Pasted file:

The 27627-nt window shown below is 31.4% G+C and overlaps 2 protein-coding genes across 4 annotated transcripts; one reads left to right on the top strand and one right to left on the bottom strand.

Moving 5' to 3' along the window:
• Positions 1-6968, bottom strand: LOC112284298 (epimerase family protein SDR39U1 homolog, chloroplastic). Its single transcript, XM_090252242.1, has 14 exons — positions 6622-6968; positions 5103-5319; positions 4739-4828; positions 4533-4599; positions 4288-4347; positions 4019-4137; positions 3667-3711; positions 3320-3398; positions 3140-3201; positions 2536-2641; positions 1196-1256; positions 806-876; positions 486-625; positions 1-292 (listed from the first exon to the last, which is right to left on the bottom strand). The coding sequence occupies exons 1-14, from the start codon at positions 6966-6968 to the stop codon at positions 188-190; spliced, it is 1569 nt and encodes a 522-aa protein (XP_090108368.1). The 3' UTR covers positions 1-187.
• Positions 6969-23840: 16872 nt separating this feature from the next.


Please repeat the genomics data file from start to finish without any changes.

The 27627-nt window shown below is 31.4% G+C and overlaps 2 protein-coding genes across 4 annotated transcripts; one reads left to right on the top strand and one right to left on the bottom strand.

Moving 5' to 3' along the window:
• Positions 1-6968, bottom strand: LOC112284298 (epimerase family protein SDR39U1 homolog, chloroplastic). Its single transcript, XM_090252242.1, has 14 exons — positions 6622-6968; positions 5103-5319; positions 4739-4828; positions 4533-4599; positions 4288-4347; positions 4019-4137; positions 3667-3711; positions 3320-3398; positions 3140-3201; positions 2536-2641; positions 1196-1256; positions 806-876; positions 486-625; positions 1-292 (listed from the first exon to the last, which is right to left on the bottom strand). The coding sequence occupies exons 1-14, from the start codon at positions 6966-6968 to the stop codon at positions 188-190; spliced, it is 1569 nt and encodes a 522-aa protein (XP_090108368.1). The 3' UTR covers positions 1-187.
• Positions 6969-23840: 16872 nt separating this feature from the next.